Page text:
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Come, gentle Eve, the friend of care,
And cheer me with a lambent light.
Let mufick die along the grove;
And every strain be tun'd to love. Come, Stella, queen of all my heart! Come, born to fill its vaft defires! Thy looks perpetual joys impart,
Thy voice perpetual love infpires. Whilft all my wish and thine complete, By turns we languish and we burn, Let fighing gales our fighs repeat,
Our murmurs—murmuring brooks return. Let me when nature calls to rest,
And blushing skies the morn foretell, Sink on the down of Stella's breast, And bid the waking world farewell.
LAS! with fwift and filent pace, Impatient time rolls on the year; The feafons change, and nature's face Now fweetly fmiles, now frowns fevere.
HASAN, CARAZA, MUSTAPHA, MURZA.
MUSTAPHA TO MURZA.
What plagues, what tortures, are in store for thee,
Behold the model of confummate beauty,
Such was the will of Heav'n-A band of Greeks That mark'd my courfe, fufpicious of my purpose, Rufh'd out and feiz'd me, thoughtless and unarm'd, Breathlefs, amaz'd, and on the guarded beach Detain'd me till Demetrius fet me free.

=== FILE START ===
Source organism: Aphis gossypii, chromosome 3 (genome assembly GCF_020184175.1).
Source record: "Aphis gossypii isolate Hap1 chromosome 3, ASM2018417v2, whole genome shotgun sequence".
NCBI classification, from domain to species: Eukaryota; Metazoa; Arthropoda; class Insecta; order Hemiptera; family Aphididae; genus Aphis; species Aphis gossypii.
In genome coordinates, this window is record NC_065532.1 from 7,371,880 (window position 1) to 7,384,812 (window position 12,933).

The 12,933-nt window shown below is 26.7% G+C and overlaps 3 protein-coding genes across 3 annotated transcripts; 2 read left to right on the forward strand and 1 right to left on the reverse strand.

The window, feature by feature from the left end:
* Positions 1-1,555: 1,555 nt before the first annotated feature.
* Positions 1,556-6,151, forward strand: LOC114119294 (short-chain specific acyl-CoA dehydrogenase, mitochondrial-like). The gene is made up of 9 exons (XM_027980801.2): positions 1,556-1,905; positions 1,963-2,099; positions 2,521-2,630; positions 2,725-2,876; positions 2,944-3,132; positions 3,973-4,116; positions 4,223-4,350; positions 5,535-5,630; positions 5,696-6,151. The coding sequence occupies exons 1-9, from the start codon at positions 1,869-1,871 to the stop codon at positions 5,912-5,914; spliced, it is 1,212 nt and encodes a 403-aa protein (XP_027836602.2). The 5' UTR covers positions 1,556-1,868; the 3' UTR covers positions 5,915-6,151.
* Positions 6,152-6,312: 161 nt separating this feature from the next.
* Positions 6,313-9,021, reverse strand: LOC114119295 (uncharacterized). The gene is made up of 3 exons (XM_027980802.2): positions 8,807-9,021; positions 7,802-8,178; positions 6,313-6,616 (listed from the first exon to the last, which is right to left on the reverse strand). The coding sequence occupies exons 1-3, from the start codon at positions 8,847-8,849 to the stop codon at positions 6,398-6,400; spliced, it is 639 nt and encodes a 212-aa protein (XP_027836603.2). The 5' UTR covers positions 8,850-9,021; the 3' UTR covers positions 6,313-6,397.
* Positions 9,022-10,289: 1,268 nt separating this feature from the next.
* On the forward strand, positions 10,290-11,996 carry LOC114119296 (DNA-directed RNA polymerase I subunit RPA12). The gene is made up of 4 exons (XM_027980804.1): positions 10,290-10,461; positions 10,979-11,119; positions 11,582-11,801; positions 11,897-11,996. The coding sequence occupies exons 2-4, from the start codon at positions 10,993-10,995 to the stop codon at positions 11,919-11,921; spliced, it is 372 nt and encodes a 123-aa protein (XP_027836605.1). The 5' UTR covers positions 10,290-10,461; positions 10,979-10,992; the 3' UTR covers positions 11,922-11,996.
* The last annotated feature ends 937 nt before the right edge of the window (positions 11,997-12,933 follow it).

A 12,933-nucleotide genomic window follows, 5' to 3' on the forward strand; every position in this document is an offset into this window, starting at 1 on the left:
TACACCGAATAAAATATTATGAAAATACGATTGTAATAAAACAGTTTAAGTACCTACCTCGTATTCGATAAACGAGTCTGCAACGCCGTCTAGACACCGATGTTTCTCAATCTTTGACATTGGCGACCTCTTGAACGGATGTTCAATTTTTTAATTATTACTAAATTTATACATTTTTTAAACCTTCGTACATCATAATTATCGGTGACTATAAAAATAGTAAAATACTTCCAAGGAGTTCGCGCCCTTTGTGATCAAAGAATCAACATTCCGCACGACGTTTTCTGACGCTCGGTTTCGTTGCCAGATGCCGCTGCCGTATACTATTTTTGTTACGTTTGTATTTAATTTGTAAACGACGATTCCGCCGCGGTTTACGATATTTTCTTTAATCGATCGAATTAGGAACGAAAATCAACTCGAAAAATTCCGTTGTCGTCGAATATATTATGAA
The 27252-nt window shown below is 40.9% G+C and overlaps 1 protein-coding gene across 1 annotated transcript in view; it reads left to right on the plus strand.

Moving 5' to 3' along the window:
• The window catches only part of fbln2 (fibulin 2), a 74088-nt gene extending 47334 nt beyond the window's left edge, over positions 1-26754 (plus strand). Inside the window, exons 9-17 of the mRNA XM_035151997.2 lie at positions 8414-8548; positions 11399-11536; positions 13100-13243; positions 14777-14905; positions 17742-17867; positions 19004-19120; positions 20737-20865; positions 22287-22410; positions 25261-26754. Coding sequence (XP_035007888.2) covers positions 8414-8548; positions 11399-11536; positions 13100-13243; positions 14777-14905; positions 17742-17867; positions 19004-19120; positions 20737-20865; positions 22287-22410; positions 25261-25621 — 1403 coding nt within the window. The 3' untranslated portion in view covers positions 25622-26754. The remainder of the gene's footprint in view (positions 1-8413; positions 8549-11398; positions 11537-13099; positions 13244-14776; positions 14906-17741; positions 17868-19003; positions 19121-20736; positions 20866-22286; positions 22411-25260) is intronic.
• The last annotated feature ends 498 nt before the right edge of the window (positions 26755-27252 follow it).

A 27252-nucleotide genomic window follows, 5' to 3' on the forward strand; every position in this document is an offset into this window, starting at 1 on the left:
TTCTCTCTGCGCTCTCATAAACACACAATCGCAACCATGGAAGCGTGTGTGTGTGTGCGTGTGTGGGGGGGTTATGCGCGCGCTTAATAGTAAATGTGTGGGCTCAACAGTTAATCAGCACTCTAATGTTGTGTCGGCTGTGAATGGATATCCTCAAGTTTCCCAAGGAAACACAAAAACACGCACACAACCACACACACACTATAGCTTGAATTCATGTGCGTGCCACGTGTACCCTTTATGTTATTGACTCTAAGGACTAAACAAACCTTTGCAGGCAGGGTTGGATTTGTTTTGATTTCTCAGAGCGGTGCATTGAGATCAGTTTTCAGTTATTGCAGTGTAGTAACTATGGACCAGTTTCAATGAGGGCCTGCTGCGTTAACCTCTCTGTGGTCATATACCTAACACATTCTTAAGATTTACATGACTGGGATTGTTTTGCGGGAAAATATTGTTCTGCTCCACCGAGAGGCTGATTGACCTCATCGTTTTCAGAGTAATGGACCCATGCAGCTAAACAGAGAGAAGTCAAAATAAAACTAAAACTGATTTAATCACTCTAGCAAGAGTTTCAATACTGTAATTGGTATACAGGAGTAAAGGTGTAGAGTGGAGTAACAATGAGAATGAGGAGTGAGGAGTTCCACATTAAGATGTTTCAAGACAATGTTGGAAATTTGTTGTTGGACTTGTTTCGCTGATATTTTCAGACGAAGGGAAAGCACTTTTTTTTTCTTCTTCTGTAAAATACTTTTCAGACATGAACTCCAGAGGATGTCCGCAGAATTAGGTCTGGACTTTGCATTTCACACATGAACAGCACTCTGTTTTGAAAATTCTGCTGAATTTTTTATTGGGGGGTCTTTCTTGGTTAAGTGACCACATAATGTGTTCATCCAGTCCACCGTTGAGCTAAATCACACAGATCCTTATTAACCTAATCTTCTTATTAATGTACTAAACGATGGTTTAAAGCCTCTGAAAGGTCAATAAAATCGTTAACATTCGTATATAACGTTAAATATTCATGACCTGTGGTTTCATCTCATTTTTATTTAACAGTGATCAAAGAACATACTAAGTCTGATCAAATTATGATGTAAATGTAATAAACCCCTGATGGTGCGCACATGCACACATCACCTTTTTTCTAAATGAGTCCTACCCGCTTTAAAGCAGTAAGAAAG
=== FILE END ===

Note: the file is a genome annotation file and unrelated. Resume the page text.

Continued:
So fure the fall of greatnefs rais'd on crimes!
ARRY a Turk! a haughty, tyrant king! Who thinks us women born to dress and fing To please his fancy !-fee no other man!Let him perfuade me to it—if he can : Befides, he has fifty wives; and who can bear To have the fiftieth part her paltry share?
'Tis true, the fellow 's handsome, ftrait, and tall; But how the devil should he please us all! My fwain is little-true-but, be it known, My pride's to have that little all my own. Men will be ever to their errors blind, Where woman 's not allow'd to speak her mind; I swear this Eaftern pageantry is nonfenfe, And for one man-one wife 's enough of confcience.
In vain proud man ufurps what's woman's due; For us alone, they honour's paths pursue: Infpir'd by us, they glory's heights afcend; Woman the fource, the object, and the end. Tho' wealth, and pow'r, and glory, they receive, These all are trifles to what we can give. For us the statesman labours, hero fights,
Bears toilfome days, and wakes long tedious nights; And, when bleft peace has filenc'd war's alarms, Receives his full reward in beauty's arms.
SPOKEN by Mr. GARRICK, APRIL 5, 1750,
Acted at DRURY-LANE THEATRE, for the Benefit of
E patriot crowds, who burn for England's fame,
At length our mighty bard's victorious lays
* See Vol. IX. p. 150.